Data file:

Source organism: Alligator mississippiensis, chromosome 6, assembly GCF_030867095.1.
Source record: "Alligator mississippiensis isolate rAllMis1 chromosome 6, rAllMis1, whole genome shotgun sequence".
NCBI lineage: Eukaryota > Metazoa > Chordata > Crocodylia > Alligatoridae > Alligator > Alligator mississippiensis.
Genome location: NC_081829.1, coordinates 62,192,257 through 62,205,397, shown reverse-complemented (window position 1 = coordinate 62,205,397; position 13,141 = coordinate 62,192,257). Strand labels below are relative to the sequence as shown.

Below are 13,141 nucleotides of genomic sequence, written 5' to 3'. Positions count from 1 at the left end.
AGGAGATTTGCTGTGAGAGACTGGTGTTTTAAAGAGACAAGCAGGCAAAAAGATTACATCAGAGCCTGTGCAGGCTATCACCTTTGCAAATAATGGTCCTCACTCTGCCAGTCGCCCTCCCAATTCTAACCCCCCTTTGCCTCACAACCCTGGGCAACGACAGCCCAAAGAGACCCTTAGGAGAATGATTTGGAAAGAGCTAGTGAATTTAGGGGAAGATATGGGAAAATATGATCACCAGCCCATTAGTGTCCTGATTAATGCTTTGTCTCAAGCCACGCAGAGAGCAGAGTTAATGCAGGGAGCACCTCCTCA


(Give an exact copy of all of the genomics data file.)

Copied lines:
Source organism: Alligator mississippiensis, chromosome 6, assembly GCF_030867095.1.
Source record: "Alligator mississippiensis isolate rAllMis1 chromosome 6, rAllMis1, whole genome shotgun sequence".
NCBI lineage: Eukaryota > Metazoa > Chordata > Crocodylia > Alligatoridae > Alligator > Alligator mississippiensis.
Genome location: NC_081829.1, coordinates 62,192,257 through 62,205,397, shown reverse-complemented (window position 1 = coordinate 62,205,397; position 13,141 = coordinate 62,192,257). Strand labels below are relative to the sequence as shown.

Below are 13,141 nucleotides of genomic sequence, written 5' to 3'. Positions count from 1 at the left end.
AGGAGATTTGCTGTGAGAGACTGGTGTTTTAAAGAGACAAGCAGGCAAAAAGATTACATCAGAGCCTGTGCAGGCTATCACCTTTGCAAATAATGGTCCTCACTCTGCCAGTCGCCCTCCCAATTCTAACCCCCCTTTGCCTCACAACCCTGGGCAACGACAGCCCAAAGAGACCCTTAGGAGAATGATTTGGAAAGAGCTAGTGAATTTAGGGGAAGATATGGGAAAATATGATCACCAGCCCATTAGTGTCCTGATTAATGCTTTGTCTCAAGCCACGCAGAGAGCAGAGTTAATGCAGGGAGCACCTCCTCA